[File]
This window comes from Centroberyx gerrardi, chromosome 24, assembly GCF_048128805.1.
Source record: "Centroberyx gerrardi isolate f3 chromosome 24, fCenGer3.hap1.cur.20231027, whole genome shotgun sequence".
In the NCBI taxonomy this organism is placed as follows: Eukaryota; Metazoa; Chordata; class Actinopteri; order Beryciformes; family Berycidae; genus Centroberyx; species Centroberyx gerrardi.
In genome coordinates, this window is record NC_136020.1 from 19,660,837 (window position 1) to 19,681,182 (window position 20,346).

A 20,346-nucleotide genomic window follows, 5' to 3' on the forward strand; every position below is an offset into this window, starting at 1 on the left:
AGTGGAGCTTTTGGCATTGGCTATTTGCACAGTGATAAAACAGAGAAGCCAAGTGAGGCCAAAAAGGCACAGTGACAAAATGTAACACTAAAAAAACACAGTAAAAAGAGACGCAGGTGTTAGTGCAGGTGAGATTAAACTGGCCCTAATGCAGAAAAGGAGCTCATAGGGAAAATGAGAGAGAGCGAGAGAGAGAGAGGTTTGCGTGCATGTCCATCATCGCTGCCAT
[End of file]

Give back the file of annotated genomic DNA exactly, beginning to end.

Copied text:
This window comes from Centroberyx gerrardi, chromosome 24, assembly GCF_048128805.1.
Source record: "Centroberyx gerrardi isolate f3 chromosome 24, fCenGer3.hap1.cur.20231027, whole genome shotgun sequence".
In the NCBI taxonomy this organism is placed as follows: Eukaryota; Metazoa; Chordata; class Actinopteri; order Beryciformes; family Berycidae; genus Centroberyx; species Centroberyx gerrardi.
In genome coordinates, this window is record NC_136020.1 from 19,660,837 (window position 1) to 19,681,182 (window position 20,346).

A 20,346-nucleotide genomic window follows, 5' to 3' on the forward strand; every position below is an offset into this window, starting at 1 on the left:
AGTGGAGCTTTTGGCATTGGCTATTTGCACAGTGATAAAACAGAGAAGCCAAGTGAGGCCAAAAAGGCACAGTGACAAAATGTAACACTAAAAAAACACAGTAAAAAGAGACGCAGGTGTTAGTGCAGGTGAGATTAAACTGGCCCTAATGCAGAAAAGGAGCTCATAGGGAAAATGAGAGAGAGCGAGAGAGAGAGAGGTTTGCGTGCATGTCCATCATCGCTGCCAT